Another year comes to a close! By everyone’s accounting it has been a memorable but troubling year, what with Covid spreading misery around. But we are resilient, and enjoying nature is one of the ways that people have coped with the isolation and social distancing. Going for walks on our many nature trails, and enjoying the birds, gives us a sense of normality just because they are there and we can see them.

There are a few species that rarely get mentioned in this column because of their abundance. Everyone sees them and knows them, but ho-hum. Visitors from other countries, however, rave about them. One is the bright red male cardinal, which positively glows especially when perched in a snow-clad bush. Another is the blue jay, whose bold behaviors and distinctive blue and white plumage force us to watch their antics. The third is the common summer resident and lawn-dwelling American robin, which can still be found at this time of the year, especially around shrubs laden with berries.

Hopefully, 2021 will treat us better!

Bird Sightings

Lapland longspurs are found occasionally on our beaches, often with snow buntings. Buntings are more common, tannish, with a lot of white; look for a darker bird — more like a sparrow — and you may have found a longspur. On Dec. 26, Lanny McDowell found a Lapland longspur within a flock of snow buntings.

On Dec. 23, Warren Woessner visited Norton Point Beach and found a very pale Ipswich sparrow, a paler version of the much more common savannah sparrow. He also spotted 35 dunlin, five sanderlings, two black-bellied plovers, black ducks, and a northern harrier.

Evening grosbeaks continue their sporadic presence. The most recent sighting is from Debbi Alves in Hidden Cove, Oak Bluffs, who had an immature gobbling up sunflower seeds at her feeder on Dec. 27.

Hans Goeckel found an adult snow goose in a flock of Canada geese at Katama Farm on Dec. 24. Other waterfowl news includes his Dec. 23 sighting of  a long-tailed duck in Slough Cove, an unusual location for this sea-loving duck. Every winter we have a flock of greater scaup residing in Lagoon Pond; I counted 230 of them near Hines Point, and there has been a large flock of them in Edgartown Great Pond.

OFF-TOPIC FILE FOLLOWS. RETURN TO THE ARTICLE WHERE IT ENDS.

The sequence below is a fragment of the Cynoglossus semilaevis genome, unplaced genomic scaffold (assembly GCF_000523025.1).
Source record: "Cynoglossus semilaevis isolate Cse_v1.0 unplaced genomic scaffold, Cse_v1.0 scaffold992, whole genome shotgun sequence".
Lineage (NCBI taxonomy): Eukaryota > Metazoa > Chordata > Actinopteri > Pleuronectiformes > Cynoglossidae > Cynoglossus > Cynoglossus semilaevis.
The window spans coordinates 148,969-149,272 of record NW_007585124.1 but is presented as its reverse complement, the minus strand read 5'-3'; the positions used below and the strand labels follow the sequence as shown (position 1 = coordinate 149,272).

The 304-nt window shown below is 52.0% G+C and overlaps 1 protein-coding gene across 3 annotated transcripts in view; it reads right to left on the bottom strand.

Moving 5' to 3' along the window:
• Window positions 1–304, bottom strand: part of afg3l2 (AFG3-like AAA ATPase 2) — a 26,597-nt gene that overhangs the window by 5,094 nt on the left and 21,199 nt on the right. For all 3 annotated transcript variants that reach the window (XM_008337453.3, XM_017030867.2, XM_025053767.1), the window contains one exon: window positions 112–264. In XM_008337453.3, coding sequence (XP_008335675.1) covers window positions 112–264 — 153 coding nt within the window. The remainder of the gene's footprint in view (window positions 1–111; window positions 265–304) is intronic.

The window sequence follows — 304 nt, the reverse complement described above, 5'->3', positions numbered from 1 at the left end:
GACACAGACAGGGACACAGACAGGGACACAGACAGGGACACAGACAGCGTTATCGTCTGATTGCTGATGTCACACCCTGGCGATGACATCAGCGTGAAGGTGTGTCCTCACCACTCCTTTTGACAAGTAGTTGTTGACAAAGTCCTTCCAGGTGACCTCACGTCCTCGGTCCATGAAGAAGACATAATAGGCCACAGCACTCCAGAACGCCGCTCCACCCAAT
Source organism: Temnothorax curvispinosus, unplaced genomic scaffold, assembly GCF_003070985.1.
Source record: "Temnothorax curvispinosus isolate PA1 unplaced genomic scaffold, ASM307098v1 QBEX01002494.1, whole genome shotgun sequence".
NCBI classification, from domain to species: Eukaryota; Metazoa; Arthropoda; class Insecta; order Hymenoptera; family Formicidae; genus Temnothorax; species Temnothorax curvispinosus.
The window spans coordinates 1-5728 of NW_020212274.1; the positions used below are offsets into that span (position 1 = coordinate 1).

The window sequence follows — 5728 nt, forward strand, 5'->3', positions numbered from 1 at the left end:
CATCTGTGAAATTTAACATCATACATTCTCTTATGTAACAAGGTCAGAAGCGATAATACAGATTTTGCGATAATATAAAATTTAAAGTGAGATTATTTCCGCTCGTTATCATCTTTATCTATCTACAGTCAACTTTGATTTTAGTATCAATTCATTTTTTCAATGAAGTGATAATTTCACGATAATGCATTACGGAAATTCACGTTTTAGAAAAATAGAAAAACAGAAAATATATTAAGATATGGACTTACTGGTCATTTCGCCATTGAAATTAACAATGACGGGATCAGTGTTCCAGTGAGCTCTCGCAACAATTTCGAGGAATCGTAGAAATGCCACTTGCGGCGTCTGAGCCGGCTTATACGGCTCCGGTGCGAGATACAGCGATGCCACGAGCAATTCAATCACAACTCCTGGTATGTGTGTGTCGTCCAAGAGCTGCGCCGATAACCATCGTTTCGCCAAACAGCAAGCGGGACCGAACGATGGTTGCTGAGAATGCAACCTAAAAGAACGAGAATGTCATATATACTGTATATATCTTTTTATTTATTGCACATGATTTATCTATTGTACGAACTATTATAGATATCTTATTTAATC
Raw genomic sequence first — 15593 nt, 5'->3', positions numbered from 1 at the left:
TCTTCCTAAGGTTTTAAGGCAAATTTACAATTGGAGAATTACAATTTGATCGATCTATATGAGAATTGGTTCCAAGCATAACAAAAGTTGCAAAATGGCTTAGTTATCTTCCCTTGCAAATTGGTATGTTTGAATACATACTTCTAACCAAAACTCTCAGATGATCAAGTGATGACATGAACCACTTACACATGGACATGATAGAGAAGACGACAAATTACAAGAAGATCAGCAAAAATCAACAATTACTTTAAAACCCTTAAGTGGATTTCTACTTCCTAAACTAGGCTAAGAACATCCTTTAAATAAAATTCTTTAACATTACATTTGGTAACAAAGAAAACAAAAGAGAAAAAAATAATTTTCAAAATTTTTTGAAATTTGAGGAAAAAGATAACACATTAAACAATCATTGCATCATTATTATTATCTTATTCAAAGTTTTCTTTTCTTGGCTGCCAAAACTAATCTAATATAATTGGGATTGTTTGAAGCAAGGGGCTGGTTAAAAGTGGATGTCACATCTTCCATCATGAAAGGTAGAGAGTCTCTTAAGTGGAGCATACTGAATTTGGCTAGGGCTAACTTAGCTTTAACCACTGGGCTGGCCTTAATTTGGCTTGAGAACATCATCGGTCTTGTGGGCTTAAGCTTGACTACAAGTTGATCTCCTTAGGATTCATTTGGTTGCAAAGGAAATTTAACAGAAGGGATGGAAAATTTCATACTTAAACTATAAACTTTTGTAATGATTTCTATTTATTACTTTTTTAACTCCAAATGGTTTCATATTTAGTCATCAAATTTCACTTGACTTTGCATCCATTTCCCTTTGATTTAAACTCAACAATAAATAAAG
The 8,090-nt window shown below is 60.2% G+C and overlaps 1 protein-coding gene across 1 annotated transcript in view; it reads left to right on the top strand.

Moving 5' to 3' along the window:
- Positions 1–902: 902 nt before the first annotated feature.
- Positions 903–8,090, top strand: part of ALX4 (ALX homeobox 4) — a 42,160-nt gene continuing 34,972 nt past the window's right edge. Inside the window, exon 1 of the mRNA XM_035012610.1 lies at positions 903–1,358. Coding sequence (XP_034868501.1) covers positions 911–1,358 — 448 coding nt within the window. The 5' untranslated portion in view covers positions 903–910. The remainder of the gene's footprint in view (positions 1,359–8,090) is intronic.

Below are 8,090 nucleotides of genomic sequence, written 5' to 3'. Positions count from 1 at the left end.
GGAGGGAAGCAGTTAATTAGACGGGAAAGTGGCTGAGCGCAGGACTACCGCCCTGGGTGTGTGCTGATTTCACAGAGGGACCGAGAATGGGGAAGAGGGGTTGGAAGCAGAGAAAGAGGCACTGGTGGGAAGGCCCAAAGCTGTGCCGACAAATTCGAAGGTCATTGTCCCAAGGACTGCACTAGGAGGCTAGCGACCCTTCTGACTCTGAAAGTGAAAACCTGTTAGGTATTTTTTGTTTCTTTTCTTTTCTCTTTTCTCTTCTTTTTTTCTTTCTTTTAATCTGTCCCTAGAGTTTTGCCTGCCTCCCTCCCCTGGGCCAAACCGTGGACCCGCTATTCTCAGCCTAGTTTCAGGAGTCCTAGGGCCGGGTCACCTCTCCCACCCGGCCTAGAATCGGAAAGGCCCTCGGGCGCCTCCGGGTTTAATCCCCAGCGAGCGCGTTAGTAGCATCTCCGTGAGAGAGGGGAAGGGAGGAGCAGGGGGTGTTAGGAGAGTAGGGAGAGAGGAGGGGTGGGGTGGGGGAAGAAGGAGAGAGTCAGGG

There were two lingering great egrets spotted by Jeff Bernier at Sheriff’s Meadow Sanctuary on Dec. 22. And Bob Shriber saw one of them at Quitsa Pond on Dec. 26. There are two lingering American oystercatchers around Eel Pond, as spotted by Jeff Bernier on Dec. 22, the quartet of Nancy Weaver, Margaret Curtin, and Jody and Susan Angevin on Dec. 24, and by both Walt Looney and Luanne Johnson on Dec. 27.

Also lingering are Baltimore orioles. One in West Tisbury was spotted by Karena Hammarlund on Dec. 19, and another in Edgartown recorded via Anne Whiting.
A male kestrel was spotted at Katama Farm by Lanny McDowell and Hans Goeckel on Dec. 19, and by Warren Woessner on Dec. 22. The kestrel reported in previous weeks was a female. The large flock of 80 or so horned larks is still there near the main parking lot, spotted recently by Lanny McDowell on Dec. 20, Jeff Bernier on Dec. 24, and Luanne Johnson on Dec. 27.

The Gay Head Cliffs continue to produce good birds — Bob Shriber’s highlights were northern gannet, hermit thrush, and snow buntings on Dec. 24, and red-throated loons on Dec. 26. This latter species has also been reported by Amy Morganthau on Dec. 24 off the Gay Head Cliffs, while I spotted two of them just outside of Oak Bluffs Harbor on Dec. 26.

A female eastern towhee visited the feeders of Cynthia Bloomquist and Thaw Malin  on Dec. 21 and Dec. 22.They have not been reported recently but can be found tucked away in dense shrublands at this time of the year. Scotty Goldin found his first ever brown creeper behind his house on Dec. 26. And white-throated sparrows are widely reported; they are still arriving, as on Dec. 27 an adult finally joined the two juveniles that have been regularly present at my feeder.

Jerry Twomey reports that the red-phase screech owl that nests in his yard returned this month, but its mate has yet to make an appearance.

Finally, mute swans flock up at this time of the year. Danguole Budris reports two dozen of them were in Tiah’s Cove on Dec. 26.

Please email your sightings to

Robert Culbert is an ecological consultant with Nature Watch LLC living in Vineyard Haven.